Oil held around $72 a barrel on Wednesday, close to its lowest since August, as rising U.S. inventories and sanction waivers allowing Iran to keep exporting crude reinforced an outlook for ample supplies.
The American Petroleum Institute, an industry group, said on Tuesday U.S. crude stocks rose by 7.8 million barrels last week, more than analysts had forecast. The government's official supply report is due at 1530 GMT.
Brent crude, the global benchmark, slipped 7 cents to $72.06 a barrel by 0926 GMT. The contract hit $71.18 on Tuesday, the lowest since August 16.
U.S. crude fell 27 cents to $61.94.
"We are in a well-supplied market," said analyst Olivier Jakob of Petromatrix. "The waivers have been larger than expected by the market. At the same time, there is still pressure on Saudi Arabia to maintain high exports."
The United States reimposed sanctions against OPEC member Iran's oil exports on Monday. Having initially talked of cutting shipments to zero, Washington gave waivers to eight customers, allowing limited imports.
The prospect of higher-than-expected production from Iran comes as Saudi Arabia and other countries have been ramping up supply and as concern is growing about weaker demand due to a slowing global economy.
"The market continues to shift from worrying about tightening supplies to acknowledging upside supply risks and weakening demand growth," analysts at JBC Energy wrote in a report.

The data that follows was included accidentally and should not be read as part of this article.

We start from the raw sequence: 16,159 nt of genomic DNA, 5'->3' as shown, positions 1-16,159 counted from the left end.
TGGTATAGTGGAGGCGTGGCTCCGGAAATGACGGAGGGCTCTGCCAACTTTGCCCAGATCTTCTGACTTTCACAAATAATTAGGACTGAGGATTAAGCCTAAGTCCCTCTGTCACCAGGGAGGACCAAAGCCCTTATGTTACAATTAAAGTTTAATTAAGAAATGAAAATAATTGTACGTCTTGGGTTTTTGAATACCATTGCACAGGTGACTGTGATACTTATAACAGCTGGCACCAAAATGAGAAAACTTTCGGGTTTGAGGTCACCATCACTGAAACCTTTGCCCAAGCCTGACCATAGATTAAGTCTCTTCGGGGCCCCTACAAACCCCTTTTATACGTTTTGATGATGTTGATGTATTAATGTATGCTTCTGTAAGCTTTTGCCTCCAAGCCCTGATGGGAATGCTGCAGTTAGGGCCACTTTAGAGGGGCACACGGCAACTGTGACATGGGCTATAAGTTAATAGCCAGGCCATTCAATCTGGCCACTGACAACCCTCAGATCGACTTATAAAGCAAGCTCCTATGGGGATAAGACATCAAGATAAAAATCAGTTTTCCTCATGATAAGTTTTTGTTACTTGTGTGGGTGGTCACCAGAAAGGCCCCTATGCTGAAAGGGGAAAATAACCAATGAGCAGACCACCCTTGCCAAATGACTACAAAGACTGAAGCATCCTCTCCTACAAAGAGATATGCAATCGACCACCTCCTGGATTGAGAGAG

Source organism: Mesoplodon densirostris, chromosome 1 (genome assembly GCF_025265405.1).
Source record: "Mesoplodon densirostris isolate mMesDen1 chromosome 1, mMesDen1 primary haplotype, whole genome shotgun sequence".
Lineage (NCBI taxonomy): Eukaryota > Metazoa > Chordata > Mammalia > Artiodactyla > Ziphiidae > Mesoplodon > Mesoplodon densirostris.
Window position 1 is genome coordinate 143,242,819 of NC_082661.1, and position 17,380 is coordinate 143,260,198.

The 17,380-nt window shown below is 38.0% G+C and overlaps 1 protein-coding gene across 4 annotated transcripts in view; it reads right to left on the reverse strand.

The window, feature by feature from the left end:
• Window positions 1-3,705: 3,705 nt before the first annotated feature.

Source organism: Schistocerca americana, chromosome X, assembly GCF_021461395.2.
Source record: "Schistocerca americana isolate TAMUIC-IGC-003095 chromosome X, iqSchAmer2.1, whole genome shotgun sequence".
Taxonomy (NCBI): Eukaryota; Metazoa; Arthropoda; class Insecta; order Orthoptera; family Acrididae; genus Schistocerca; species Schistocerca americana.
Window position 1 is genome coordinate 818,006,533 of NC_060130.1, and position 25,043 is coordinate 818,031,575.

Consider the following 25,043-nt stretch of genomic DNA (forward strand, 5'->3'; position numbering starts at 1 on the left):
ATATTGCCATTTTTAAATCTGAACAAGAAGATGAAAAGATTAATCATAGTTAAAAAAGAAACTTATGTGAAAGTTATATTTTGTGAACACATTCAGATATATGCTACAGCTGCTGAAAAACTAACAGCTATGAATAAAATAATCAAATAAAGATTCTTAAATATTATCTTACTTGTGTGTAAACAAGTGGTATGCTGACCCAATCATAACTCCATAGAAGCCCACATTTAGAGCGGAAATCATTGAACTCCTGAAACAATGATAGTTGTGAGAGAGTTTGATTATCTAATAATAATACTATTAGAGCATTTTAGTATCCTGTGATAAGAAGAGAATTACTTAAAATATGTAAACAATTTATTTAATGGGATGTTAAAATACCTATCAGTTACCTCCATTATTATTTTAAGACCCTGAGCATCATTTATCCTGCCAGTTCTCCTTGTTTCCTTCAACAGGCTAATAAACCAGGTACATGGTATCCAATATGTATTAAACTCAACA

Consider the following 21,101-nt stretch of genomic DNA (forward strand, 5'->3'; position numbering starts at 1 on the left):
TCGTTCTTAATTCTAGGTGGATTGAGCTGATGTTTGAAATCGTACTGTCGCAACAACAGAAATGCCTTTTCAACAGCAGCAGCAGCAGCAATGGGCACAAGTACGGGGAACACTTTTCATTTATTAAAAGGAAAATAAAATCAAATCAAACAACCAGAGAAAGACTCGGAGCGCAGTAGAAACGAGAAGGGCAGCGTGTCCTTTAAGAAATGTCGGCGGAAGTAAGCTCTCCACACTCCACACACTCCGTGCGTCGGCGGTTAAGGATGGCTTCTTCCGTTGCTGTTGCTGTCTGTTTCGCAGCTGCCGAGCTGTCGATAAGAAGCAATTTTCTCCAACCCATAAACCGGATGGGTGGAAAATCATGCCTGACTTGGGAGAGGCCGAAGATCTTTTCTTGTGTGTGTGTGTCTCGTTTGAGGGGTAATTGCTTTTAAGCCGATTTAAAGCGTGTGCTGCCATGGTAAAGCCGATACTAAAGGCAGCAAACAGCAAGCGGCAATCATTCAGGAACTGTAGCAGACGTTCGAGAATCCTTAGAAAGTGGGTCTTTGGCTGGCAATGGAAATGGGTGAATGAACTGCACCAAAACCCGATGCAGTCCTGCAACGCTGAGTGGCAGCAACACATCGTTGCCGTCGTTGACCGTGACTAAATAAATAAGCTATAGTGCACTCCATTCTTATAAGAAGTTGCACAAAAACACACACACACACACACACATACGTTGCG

Iranian crude exports have fallen to 1 million barrels per day (bpd) in November from over 2.5 million bpd in April, according to Refinitiv Eikon data, although analysts expect supply to rise after November due to the waivers.
"Waivers are likely to be more extensive than the market expected," energy consultancy FGE said, estimating that waivers overall would allow 1.2 to 1.7 million bpd of exports.
Despite reduced Iranian supplies, OPEC production is rising and supply in October from the world's top three producers - Russia, the United States and Saudi Arabia - exceeded 33 million bpd for the first time.
In June, the Organization of the Petroleum Exporting Countries and non-OPEC allies relaxed a supply-limiting pact after pressure from U.S. President Donald Trump to cool prices and make up for losses from Iran.
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